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Burford's CEO addresses key legal finance trends in 2024

April 17, 2024
Christopher Bogart & Liz Bigham


Burford’s Chief Marketing Officer Liz Bigham spoke with Chief Executive Officer Christopher Bogart about Burford's experience in the legal finance sector over the last 15 years and the future of the industry. Watch to learn more.

Liz Bigham: Chris, to start us off Burford's most recent shareholder letter states that 2023 was a remarkable year for Buford's business. What achievements stand out to you, particularly in so far as they benefit our clients? 

Christopher Bogart: 2023 was a watershed year for Burford. And I think it's because there is so much activity going on in the legal finance space with our corporate clients. So, what we saw in 2023 was a significant uptick, both in court activity, allowing clients to get their cases through the court system, which had been slowed somewhat by the pandemic, but also characterized by continued large and innovative use by corporate clients of our capital.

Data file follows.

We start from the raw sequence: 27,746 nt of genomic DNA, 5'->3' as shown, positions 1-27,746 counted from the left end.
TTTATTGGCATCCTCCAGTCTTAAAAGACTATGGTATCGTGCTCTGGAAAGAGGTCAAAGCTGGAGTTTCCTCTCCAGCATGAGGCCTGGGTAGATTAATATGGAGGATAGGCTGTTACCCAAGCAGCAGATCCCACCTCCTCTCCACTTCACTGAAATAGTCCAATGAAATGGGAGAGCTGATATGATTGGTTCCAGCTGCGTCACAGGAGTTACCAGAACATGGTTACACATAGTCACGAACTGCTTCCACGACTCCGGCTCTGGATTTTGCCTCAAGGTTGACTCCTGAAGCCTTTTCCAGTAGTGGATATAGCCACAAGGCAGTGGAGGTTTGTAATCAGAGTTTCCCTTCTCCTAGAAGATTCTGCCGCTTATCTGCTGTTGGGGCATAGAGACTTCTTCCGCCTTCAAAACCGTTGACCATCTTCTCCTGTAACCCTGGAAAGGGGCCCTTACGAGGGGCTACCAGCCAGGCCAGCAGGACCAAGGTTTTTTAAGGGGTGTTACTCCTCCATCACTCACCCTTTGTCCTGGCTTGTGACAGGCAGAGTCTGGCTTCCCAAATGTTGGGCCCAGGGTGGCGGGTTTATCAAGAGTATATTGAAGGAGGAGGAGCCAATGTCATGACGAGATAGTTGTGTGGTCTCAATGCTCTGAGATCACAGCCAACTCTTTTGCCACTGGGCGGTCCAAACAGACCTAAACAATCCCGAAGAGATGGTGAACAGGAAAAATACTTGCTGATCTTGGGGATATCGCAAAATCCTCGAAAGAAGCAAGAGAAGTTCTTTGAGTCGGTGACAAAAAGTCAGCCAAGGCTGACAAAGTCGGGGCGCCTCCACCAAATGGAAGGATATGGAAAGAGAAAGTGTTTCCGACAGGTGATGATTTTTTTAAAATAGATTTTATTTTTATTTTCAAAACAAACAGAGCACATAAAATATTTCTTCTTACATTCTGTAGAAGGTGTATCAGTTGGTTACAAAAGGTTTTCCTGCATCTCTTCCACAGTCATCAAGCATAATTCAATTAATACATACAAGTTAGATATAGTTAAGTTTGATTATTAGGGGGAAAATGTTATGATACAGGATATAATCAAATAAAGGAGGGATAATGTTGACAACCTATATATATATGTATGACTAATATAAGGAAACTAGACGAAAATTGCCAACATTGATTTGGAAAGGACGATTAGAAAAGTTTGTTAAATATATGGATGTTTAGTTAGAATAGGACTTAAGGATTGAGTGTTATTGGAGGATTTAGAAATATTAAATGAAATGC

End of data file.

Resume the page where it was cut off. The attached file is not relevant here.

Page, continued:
For example, during the course of the year, we did a $325 million financing for a Fortune 50 company that was against a portfolio of healthcare related legal claims. That case obviously is much larger than just the costs of the legal fees and expenses associated with bringing those cases. Instead, it's an opportunity for companies to take often unloved assets that are pending litigation and turn them into operating cash that can be plowed back into the business and profitable use can be made of that cash. 

So that's a trend that we're seeing. That’s the largest of those deals that we've ever done. And so, that represents the continued seismic shift in the client population of using our capital not only to meet the burdens of ongoing legal fee expenses, which is certainly a core part of our business, but also the ability to take capital off the table against the expected future value of litigation. So that's a really key development during the course of the year. And it contributed to us doing more than a billion dollars of new business during the year with corporate clients and law firms. It contributed to us building our portfolio to what is now more than $7 billion of litigation value.